Gee, I can't think of a better way to remember the men who fought to make sure we don't all speak German today than by spending the entire day at the hardware store looking for holiday specials on ductape. I'll find another way to mark the day...


I read “Band of Brothers” and watched the HBO series. The interviews of the actual unit members and of Major Winters are outstanding. Major Winters views of Officership and Leadership are a must for anyone who’s in the Officer Corps or aspires to the Officer Corps..


"I wanna be an airborne Ranger,
I wanna live a life of danger..."

"More PC, Sarge. We love PC!"

Thoughts: "What am I doing here? I'm USAF."

"Gory, Gory...Hel-leva way to die...."


I had a cousin who went to Vietnam. He saw terrible things there, friends of his killed. There was some war over there, believe me. But when he came home, people spoke tactfully around him, sort of like you do when you meet someone who just got released from a mental hospital. The Vietnam war was unpopular, and the soldiers paid the price. They never got their parade.

I wrote that to write this; our troops are NOT destroying Iraq, they are rebuilding it. They are doing a whale of a job. Don't confuse your feelings for George W. or the war for the job they are doing.


First, it is spelled Iraq.
Second, you need to go blog and whine with the other pinkos at move on or move over or move out or whatever.
Third, Do you understand the concept of "Fight them there, with our professional military, or fight them HERE, in our homeland?"


Yeah, some people never learn. Fight another war for no good reason. Go sign up for the next disaster in Iran!;-)


I want to say to all US military veterans and active duty a big THANK YOU

WA Mtnhunter


You are correct in that we should never fight a war for no good reason. But once the elected government sends our men and women in harm's way, we should honor those who did their sworn duty and focus our issues with the politicians who started the shooting. Soldiers usually don't start wars, they pay the highest price.

Dr. Ralph

Amen Dave... and that's what all the soldiers I know say. The real heroes are the one's that didn't make it back.


I have always found it interesting and reassuring that men like Dick Winters, who were there when the proverbial sh** hit the fan, are always the most modest and humble of men.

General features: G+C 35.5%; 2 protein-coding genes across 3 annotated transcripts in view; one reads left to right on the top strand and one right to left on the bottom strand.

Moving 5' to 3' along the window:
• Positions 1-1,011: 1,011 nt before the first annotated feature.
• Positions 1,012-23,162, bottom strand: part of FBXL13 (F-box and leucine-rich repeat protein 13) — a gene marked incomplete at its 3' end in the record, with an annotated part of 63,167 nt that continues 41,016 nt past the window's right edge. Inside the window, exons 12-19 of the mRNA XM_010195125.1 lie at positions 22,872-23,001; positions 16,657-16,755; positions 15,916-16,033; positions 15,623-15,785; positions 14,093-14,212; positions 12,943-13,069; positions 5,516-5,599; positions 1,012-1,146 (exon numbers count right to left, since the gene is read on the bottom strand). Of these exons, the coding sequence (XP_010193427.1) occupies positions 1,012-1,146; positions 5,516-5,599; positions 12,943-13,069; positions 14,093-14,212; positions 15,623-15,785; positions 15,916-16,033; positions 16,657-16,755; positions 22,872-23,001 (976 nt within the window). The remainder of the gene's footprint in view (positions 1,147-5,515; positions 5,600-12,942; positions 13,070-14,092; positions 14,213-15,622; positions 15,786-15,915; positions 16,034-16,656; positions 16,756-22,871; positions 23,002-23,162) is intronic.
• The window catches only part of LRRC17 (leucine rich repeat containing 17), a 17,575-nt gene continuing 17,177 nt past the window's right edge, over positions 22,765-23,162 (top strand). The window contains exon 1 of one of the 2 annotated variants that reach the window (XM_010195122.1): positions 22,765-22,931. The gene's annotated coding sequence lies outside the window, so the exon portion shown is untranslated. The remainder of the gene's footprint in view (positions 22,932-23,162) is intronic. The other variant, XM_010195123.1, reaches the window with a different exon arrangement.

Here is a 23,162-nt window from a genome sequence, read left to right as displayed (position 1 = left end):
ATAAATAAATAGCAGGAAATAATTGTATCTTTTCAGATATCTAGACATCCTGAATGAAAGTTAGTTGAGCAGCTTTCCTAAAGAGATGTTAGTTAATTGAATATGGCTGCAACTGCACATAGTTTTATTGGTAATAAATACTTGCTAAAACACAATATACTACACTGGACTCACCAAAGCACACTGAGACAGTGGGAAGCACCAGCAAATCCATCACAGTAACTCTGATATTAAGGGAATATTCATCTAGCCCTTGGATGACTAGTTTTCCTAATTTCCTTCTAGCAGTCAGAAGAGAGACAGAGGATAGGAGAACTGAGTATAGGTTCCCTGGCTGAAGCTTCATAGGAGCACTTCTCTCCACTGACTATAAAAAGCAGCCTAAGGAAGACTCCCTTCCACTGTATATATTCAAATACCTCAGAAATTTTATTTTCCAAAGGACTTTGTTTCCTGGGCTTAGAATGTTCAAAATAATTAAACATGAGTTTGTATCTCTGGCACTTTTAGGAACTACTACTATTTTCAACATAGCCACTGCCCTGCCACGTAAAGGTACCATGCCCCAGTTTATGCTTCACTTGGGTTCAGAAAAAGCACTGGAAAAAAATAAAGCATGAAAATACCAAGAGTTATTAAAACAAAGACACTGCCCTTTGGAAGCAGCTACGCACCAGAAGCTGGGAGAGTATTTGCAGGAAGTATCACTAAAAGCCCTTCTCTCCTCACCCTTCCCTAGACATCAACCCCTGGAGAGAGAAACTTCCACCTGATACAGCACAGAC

My favorite line from the series was when Winters said; "I promised myself that if I survived, I would find a small peice of land and live out my days in peace."

My wife and I used to live beside of an elderly couple, and since I have always been a history buff, we got to be really good friends with them. So after a while I asked the gentleman if he had served in WWII. He said only: "I was in the Marines." He then said goodbye and went off to watch Wheel of Fortune. I immediately apologized to his wife and said I didn't mean to upset him, I was just curious. She said: "he really likes you, and I am sure he is not mad, he just doesn't like to talk about it." She then told me that he was highly decorated and had served in the Pacific island hopping campaigns and the expeditionary forces that went into Hiroshima and Nagasaki. She said that he still had nightmares over what he saw.

Later on I apologized to him and he told me a little more about his experiences. He said; "anyone who braggs about killing people or seeing people killed either: 1) wasn't actually there, or 2) is somehow derranged. He then said; I was a 20 year old kid who scared out of my mind. I was no more patriotic than the next guy, I just didn't want to see my friends die."


I have seen the series "Band of Brothers" and have the utmost respect for these great men and their accomplishments!
Thank you to MISTER Winters, I wish him well this Memorial Day.

My favorite line in the movie?
"You salute the uniform, Lt. Sobel, not the man!"



He was just a rookie trooper and he surely shook with fright.
He checked off his equipment and made sure his pack was tight.
He had to sit and listen to those awful engines roar.
You ain't gonna jump no more.

Gory, gory, what a hell of way to die.
Gory, gory, what a hell of way to die.
Gory, gory, what a hell of way to die.
He ain't gonna jump no more.

"Is everybody happy?" cried the sergeant looking up.
Our hero feebly answered, "Yes", and then they stood him up.
He jumped into the icy blast, his static line unhooked.
And he ain't gonna jump no more.

He counted long, he counted loud, he waited for the shock.
He felt the wind, he felt the cold, he felt the awful drop.
The silk from his reserve spilled out and wrapped around his legs.
And he ain't gonna jump no more.

The risers swung around his neck, connectors cracked his dome.
Suspension lines were tied in knots around his skinny bones.
The canopy became his shroud, he hurtled to the ground.
And he ain't gonna jump no more.

The days he lived and loved and laughed kept running through his mind.
He thought about the girl back home, the one he left behind.
He thought about the medicos and wondered what they'd find.
And he ain't gonna jump no more.

The ambulance was on the spot, the jeeps were running wild.
The medics jumped and screamed with glee, rolled up their sleeves and smiled.
For it had been a week or more since last a 'chute had failed.
And he ain't gonna jump no more.

He hit the ground, the sound was "Splat," his blood went spurting high.
His comrades they were heard to say, "A helluva way to die."
He lay there rolling 'round in the welter of his gore.
And he ain't gonna jump no more.

There was blood upon the risers, there were brains upon the 'chute.
Intestines were a-dangling from his paratrooper suit.
He was a mess, they picked him up and poured him from his boots.
And he ain't gonna jump no more.

Ralph the Rifleman

Nice article Dave...
My prayers go out to all those who fought,lived, and died for our freedom.

Trae B.

Well Thomas thats the first horror movie/song that ive ever heard.